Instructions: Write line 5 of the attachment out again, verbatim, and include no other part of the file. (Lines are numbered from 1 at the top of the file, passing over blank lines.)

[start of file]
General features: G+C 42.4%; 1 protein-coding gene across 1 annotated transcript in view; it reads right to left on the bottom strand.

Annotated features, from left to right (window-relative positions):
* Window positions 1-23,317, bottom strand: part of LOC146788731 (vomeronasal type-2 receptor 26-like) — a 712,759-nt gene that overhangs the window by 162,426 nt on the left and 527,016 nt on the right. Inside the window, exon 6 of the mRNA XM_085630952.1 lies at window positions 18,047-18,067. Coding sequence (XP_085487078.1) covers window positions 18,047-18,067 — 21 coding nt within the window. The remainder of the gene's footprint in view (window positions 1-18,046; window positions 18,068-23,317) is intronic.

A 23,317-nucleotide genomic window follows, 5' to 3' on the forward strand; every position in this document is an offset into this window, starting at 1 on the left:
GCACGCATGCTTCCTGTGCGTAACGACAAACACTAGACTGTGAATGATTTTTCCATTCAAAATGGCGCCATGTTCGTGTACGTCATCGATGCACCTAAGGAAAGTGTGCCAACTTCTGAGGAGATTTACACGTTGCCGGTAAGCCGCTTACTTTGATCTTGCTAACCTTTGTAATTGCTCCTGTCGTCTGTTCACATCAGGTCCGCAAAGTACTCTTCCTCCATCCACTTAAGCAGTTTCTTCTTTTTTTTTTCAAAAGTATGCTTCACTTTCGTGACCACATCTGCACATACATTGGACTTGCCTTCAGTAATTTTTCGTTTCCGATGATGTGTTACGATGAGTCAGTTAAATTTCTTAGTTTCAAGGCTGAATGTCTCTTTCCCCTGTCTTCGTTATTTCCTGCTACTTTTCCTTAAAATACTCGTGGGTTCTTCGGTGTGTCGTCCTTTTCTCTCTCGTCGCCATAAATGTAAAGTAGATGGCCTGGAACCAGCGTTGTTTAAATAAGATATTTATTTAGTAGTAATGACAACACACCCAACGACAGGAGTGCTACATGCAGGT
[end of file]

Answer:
GCACGCATGCTTCCTGTGCGTAACGACAAACACTAGACTGTGAATGATTTTTCCATTCAAAATGGCGCCATGTTCGTGTACGTCATCGATGCACCTAAGGAAAGTGTGCCAACTTCTGAGGAGATTTACACGTTGCCGGTAAGCCGCTTACTTTGATCTTGCTAACCTTTGTAATTGCTCCTGTCGTCTGTTCACATCAGGTCCGCAAAGTACTCTTCCTCCATCCACTTAAGCAGTTTCTTCTTTTTTTTTTCAAAAGTATGCTTCACTTTCGTGACCACATCTGCACATACATTGGACTTGCCTTCAGTAATTTTTCGTTTCCGATGATGTGTTACGATGAGTCAGTTAAATTTCTTAGTTTCAAGGCTGAATGTCTCTTTCCCCTGTCTTCGTTATTTCCTGCTACTTTTCCTTAAAATACTCGTGGGTTCTTCGGTGTGTCGTCCTTTTCTCTCTCGTCGCCATAAATGTAAAGTAGATGGCCTGGAACCAGCGTTGTTTAAATAAGATATTTATTTAGTAGTAATGACAACACACCCAACGACAGGAGTGCTACATGCAGGT